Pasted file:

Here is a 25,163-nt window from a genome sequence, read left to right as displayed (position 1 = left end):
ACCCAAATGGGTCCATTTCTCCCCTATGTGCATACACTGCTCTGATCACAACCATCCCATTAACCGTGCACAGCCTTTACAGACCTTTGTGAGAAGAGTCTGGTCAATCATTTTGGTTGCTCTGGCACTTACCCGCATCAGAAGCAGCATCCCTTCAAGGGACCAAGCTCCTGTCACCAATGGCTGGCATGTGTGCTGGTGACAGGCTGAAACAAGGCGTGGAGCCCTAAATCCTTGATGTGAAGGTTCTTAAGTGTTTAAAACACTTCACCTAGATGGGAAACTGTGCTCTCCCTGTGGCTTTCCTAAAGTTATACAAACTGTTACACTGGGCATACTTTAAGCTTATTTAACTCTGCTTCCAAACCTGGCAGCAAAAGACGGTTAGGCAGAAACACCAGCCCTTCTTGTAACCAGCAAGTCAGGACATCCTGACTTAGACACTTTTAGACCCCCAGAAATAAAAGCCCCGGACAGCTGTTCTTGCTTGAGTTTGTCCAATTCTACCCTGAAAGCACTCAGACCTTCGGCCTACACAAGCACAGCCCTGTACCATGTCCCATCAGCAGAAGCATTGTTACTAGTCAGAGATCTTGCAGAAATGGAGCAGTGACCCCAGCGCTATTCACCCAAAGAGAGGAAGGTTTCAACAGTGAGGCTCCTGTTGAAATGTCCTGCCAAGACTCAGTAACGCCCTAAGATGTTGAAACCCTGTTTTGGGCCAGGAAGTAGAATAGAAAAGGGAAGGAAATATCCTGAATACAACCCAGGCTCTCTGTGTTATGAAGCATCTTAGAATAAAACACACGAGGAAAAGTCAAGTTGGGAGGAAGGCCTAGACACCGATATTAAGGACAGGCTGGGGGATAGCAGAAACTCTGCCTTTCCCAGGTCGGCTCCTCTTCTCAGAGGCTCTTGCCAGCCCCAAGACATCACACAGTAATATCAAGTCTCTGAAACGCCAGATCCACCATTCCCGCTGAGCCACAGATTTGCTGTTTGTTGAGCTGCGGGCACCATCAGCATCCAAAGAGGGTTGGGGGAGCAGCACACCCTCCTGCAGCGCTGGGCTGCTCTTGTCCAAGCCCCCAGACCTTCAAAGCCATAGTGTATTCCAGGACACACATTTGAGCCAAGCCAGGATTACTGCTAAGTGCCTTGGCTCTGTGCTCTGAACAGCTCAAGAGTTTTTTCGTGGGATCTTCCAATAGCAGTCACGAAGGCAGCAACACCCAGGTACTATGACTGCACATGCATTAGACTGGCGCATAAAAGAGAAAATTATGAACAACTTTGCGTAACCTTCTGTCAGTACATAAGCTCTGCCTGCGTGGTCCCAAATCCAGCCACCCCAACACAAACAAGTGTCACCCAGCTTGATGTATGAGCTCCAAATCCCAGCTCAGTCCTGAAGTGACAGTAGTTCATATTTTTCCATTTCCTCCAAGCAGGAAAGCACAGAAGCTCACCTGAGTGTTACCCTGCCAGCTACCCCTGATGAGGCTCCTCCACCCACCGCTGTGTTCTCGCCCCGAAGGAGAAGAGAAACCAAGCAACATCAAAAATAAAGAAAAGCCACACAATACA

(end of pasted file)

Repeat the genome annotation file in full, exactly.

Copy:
Here is a 25,163-nt window from a genome sequence, read left to right as displayed (position 1 = left end):
ACCCAAATGGGTCCATTTCTCCCCTATGTGCATACACTGCTCTGATCACAACCATCCCATTAACCGTGCACAGCCTTTACAGACCTTTGTGAGAAGAGTCTGGTCAATCATTTTGGTTGCTCTGGCACTTACCCGCATCAGAAGCAGCATCCCTTCAAGGGACCAAGCTCCTGTCACCAATGGCTGGCATGTGTGCTGGTGACAGGCTGAAACAAGGCGTGGAGCCCTAAATCCTTGATGTGAAGGTTCTTAAGTGTTTAAAACACTTCACCTAGATGGGAAACTGTGCTCTCCCTGTGGCTTTCCTAAAGTTATACAAACTGTTACACTGGGCATACTTTAAGCTTATTTAACTCTGCTTCCAAACCTGGCAGCAAAAGACGGTTAGGCAGAAACACCAGCCCTTCTTGTAACCAGCAAGTCAGGACATCCTGACTTAGACACTTTTAGACCCCCAGAAATAAAAGCCCCGGACAGCTGTTCTTGCTTGAGTTTGTCCAATTCTACCCTGAAAGCACTCAGACCTTCGGCCTACACAAGCACAGCCCTGTACCATGTCCCATCAGCAGAAGCATTGTTACTAGTCAGAGATCTTGCAGAAATGGAGCAGTGACCCCAGCGCTATTCACCCAAAGAGAGGAAGGTTTCAACAGTGAGGCTCCTGTTGAAATGTCCTGCCAAGACTCAGTAACGCCCTAAGATGTTGAAACCCTGTTTTGGGCCAGGAAGTAGAATAGAAAAGGGAAGGAAATATCCTGAATACAACCCAGGCTCTCTGTGTTATGAAGCATCTTAGAATAAAACACACGAGGAAAAGTCAAGTTGGGAGGAAGGCCTAGACACCGATATTAAGGACAGGCTGGGGGATAGCAGAAACTCTGCCTTTCCCAGGTCGGCTCCTCTTCTCAGAGGCTCTTGCCAGCCCCAAGACATCACACAGTAATATCAAGTCTCTGAAACGCCAGATCCACCATTCCCGCTGAGCCACAGATTTGCTGTTTGTTGAGCTGCGGGCACCATCAGCATCCAAAGAGGGTTGGGGGAGCAGCACACCCTCCTGCAGCGCTGGGCTGCTCTTGTCCAAGCCCCCAGACCTTCAAAGCCATAGTGTATTCCAGGACACACATTTGAGCCAAGCCAGGATTACTGCTAAGTGCCTTGGCTCTGTGCTCTGAACAGCTCAAGAGTTTTTTCGTGGGATCTTCCAATAGCAGTCACGAAGGCAGCAACACCCAGGTACTATGACTGCACATGCATTAGACTGGCGCATAAAAGAGAAAATTATGAACAACTTTGCGTAACCTTCTGTCAGTACATAAGCTCTGCCTGCGTGGTCCCAAATCCAGCCACCCCAACACAAACAAGTGTCACCCAGCTTGATGTATGAGCTCCAAATCCCAGCTCAGTCCTGAAGTGACAGTAGTTCATATTTTTCCATTTCCTCCAAGCAGGAAAGCACAGAAGCTCACCTGAGTGTTACCCTGCCAGCTACCCCTGATGAGGCTCCTCCACCCACCGCTGTGTTCTCGCCCCGAAGGAGAAGAGAAACCAAGCAACATCAAAAATAAAGAAAAGCCACACAATACA